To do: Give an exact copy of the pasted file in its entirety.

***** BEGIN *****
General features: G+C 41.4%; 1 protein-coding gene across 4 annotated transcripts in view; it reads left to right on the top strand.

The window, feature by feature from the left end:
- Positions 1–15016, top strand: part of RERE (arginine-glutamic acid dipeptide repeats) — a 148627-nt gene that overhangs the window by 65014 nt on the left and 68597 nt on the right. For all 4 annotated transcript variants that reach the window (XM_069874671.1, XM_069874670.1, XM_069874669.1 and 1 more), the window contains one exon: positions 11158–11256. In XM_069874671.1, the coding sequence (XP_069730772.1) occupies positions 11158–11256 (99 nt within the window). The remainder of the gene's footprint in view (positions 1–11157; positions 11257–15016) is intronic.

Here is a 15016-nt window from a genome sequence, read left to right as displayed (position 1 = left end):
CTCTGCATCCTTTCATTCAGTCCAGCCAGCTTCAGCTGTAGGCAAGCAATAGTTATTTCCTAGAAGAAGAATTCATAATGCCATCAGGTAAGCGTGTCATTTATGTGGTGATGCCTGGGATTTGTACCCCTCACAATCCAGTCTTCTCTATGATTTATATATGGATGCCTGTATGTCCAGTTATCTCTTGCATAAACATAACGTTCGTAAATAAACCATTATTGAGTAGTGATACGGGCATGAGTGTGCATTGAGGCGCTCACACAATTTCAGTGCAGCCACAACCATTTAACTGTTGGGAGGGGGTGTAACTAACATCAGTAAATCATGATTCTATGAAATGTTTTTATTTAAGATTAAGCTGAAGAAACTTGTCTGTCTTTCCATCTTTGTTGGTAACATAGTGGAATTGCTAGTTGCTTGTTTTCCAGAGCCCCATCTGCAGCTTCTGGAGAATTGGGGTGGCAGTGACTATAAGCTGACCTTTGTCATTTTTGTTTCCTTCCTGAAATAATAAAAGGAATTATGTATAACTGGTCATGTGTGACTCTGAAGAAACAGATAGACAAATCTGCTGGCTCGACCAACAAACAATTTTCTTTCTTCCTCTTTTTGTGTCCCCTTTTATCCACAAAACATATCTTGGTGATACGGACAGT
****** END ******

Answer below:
General features: G+C 41.4%; 1 protein-coding gene across 4 annotated transcripts in view; it reads left to right on the top strand.

The window, feature by feature from the left end:
- Positions 1–15016, top strand: part of RERE (arginine-glutamic acid dipeptide repeats) — a 148627-nt gene that overhangs the window by 65014 nt on the left and 68597 nt on the right. For all 4 annotated transcript variants that reach the window (XM_069874671.1, XM_069874670.1, XM_069874669.1 and 1 more), the window contains one exon: positions 11158–11256. In XM_069874671.1, the coding sequence (XP_069730772.1) occupies positions 11158–11256 (99 nt within the window). The remainder of the gene's footprint in view (positions 1–11157; positions 11257–15016) is intronic.

Here is a 15016-nt window from a genome sequence, read left to right as displayed (position 1 = left end):
CTCTGCATCCTTTCATTCAGTCCAGCCAGCTTCAGCTGTAGGCAAGCAATAGTTATTTCCTAGAAGAAGAATTCATAATGCCATCAGGTAAGCGTGTCATTTATGTGGTGATGCCTGGGATTTGTACCCCTCACAATCCAGTCTTCTCTATGATTTATATATGGATGCCTGTATGTCCAGTTATCTCTTGCATAAACATAACGTTCGTAAATAAACCATTATTGAGTAGTGATACGGGCATGAGTGTGCATTGAGGCGCTCACACAATTTCAGTGCAGCCACAACCATTTAACTGTTGGGAGGGGGTGTAACTAACATCAGTAAATCATGATTCTATGAAATGTTTTTATTTAAGATTAAGCTGAAGAAACTTGTCTGTCTTTCCATCTTTGTTGGTAACATAGTGGAATTGCTAGTTGCTTGTTTTCCAGAGCCCCATCTGCAGCTTCTGGAGAATTGGGGTGGCAGTGACTATAAGCTGACCTTTGTCATTTTTGTTTCCTTCCTGAAATAATAAAAGGAATTATGTATAACTGGTCATGTGTGACTCTGAAGAAACAGATAGACAAATCTGCTGGCTCGACCAACAAACAATTTTCTTTCTTCCTCTTTTTGTGTCCCCTTTTATCCACAAAACATATCTTGGTGATACGGACAGT